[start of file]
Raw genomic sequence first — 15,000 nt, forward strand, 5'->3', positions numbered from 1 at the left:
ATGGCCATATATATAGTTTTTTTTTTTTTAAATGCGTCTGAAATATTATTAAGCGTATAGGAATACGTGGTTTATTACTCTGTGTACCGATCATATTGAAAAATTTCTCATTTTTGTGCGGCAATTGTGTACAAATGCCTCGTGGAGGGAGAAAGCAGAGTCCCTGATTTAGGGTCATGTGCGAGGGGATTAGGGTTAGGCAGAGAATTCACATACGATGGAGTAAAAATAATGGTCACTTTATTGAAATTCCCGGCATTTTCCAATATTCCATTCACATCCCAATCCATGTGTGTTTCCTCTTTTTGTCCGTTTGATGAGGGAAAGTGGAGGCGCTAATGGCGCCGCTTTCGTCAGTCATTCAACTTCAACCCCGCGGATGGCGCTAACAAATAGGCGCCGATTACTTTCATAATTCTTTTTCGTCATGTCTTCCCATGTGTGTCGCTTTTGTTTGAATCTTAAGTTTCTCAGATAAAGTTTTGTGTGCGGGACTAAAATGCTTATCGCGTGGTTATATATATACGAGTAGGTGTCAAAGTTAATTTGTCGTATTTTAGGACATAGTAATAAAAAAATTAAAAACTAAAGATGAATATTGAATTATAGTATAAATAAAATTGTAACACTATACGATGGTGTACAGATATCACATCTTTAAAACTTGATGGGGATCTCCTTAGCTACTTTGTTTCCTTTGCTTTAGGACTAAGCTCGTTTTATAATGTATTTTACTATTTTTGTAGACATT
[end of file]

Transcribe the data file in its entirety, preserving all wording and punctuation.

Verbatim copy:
Raw genomic sequence first — 15,000 nt, forward strand, 5'->3', positions numbered from 1 at the left:
ATGGCCATATATATAGTTTTTTTTTTTTTAAATGCGTCTGAAATATTATTAAGCGTATAGGAATACGTGGTTTATTACTCTGTGTACCGATCATATTGAAAAATTTCTCATTTTTGTGCGGCAATTGTGTACAAATGCCTCGTGGAGGGAGAAAGCAGAGTCCCTGATTTAGGGTCATGTGCGAGGGGATTAGGGTTAGGCAGAGAATTCACATACGATGGAGTAAAAATAATGGTCACTTTATTGAAATTCCCGGCATTTTCCAATATTCCATTCACATCCCAATCCATGTGTGTTTCCTCTTTTTGTCCGTTTGATGAGGGAAAGTGGAGGCGCTAATGGCGCCGCTTTCGTCAGTCATTCAACTTCAACCCCGCGGATGGCGCTAACAAATAGGCGCCGATTACTTTCATAATTCTTTTTCGTCATGTCTTCCCATGTGTGTCGCTTTTGTTTGAATCTTAAGTTTCTCAGATAAAGTTTTGTGTGCGGGACTAAAATGCTTATCGCGTGGTTATATATATACGAGTAGGTGTCAAAGTTAATTTGTCGTATTTTAGGACATAGTAATAAAAAAATTAAAAACTAAAGATGAATATTGAATTATAGTATAAATAAAATTGTAACACTATACGATGGTGTACAGATATCACATCTTTAAAACTTGATGGGGATCTCCTTAGCTACTTTGTTTCCTTTGCTTTAGGACTAAGCTCGTTTTATAATGTATTTTACTATTTTTGTAGACATT